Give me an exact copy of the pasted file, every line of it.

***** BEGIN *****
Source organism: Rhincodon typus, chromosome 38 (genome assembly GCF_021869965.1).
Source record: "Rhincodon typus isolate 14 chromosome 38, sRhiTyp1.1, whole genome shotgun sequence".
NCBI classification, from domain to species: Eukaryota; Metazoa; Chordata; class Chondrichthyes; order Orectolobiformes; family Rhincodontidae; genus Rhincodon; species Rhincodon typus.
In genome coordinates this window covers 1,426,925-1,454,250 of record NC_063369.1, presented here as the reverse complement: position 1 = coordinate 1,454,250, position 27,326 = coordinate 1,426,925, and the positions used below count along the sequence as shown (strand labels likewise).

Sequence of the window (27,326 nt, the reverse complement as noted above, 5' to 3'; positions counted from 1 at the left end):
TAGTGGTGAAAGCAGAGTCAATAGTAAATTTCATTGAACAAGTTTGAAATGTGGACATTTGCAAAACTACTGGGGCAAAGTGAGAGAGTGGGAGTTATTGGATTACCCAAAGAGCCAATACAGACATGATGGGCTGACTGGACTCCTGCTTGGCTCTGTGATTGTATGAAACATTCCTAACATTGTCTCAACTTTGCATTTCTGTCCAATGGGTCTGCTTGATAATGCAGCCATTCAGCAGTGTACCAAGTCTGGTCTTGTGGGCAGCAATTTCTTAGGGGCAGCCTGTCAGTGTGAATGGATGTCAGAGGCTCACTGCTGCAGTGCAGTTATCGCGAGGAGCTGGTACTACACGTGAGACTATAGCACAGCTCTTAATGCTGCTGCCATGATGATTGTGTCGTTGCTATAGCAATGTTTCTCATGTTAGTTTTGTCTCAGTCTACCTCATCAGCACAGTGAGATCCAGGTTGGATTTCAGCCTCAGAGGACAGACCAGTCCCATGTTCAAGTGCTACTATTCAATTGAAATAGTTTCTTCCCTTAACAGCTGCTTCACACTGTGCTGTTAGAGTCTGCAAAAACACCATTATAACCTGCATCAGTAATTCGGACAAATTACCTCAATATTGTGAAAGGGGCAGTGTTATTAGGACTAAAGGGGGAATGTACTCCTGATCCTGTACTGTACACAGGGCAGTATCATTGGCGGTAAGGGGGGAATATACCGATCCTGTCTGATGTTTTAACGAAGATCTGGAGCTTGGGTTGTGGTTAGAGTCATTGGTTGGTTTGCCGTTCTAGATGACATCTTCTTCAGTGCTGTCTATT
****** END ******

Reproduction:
Source organism: Rhincodon typus, chromosome 38 (genome assembly GCF_021869965.1).
Source record: "Rhincodon typus isolate 14 chromosome 38, sRhiTyp1.1, whole genome shotgun sequence".
NCBI classification, from domain to species: Eukaryota; Metazoa; Chordata; class Chondrichthyes; order Orectolobiformes; family Rhincodontidae; genus Rhincodon; species Rhincodon typus.
In genome coordinates this window covers 1,426,925-1,454,250 of record NC_063369.1, presented here as the reverse complement: position 1 = coordinate 1,454,250, position 27,326 = coordinate 1,426,925, and the positions used below count along the sequence as shown (strand labels likewise).

Sequence of the window (27,326 nt, the reverse complement as noted above, 5' to 3'; positions counted from 1 at the left end):
TAGTGGTGAAAGCAGAGTCAATAGTAAATTTCATTGAACAAGTTTGAAATGTGGACATTTGCAAAACTACTGGGGCAAAGTGAGAGAGTGGGAGTTATTGGATTACCCAAAGAGCCAATACAGACATGATGGGCTGACTGGACTCCTGCTTGGCTCTGTGATTGTATGAAACATTCCTAACATTGTCTCAACTTTGCATTTCTGTCCAATGGGTCTGCTTGATAATGCAGCCATTCAGCAGTGTACCAAGTCTGGTCTTGTGGGCAGCAATTTCTTAGGGGCAGCCTGTCAGTGTGAATGGATGTCAGAGGCTCACTGCTGCAGTGCAGTTATCGCGAGGAGCTGGTACTACACGTGAGACTATAGCACAGCTCTTAATGCTGCTGCCATGATGATTGTGTCGTTGCTATAGCAATGTTTCTCATGTTAGTTTTGTCTCAGTCTACCTCATCAGCACAGTGAGATCCAGGTTGGATTTCAGCCTCAGAGGACAGACCAGTCCCATGTTCAAGTGCTACTATTCAATTGAAATAGTTTCTTCCCTTAACAGCTGCTTCACACTGTGCTGTTAGAGTCTGCAAAAACACCATTATAACCTGCATCAGTAATTCGGACAAATTACCTCAATATTGTGAAAGGGGCAGTGTTATTAGGACTAAAGGGGGAATGTACTCCTGATCCTGTACTGTACACAGGGCAGTATCATTGGCGGTAAGGGGGGAATATACCGATCCTGTCTGATGTTTTAACGAAGATCTGGAGCTTGGGTTGTGGTTAGAGTCATTGGTTGGTTTGCCGTTCTAGATGACATCTTCTTCAGTGCTGTCTATT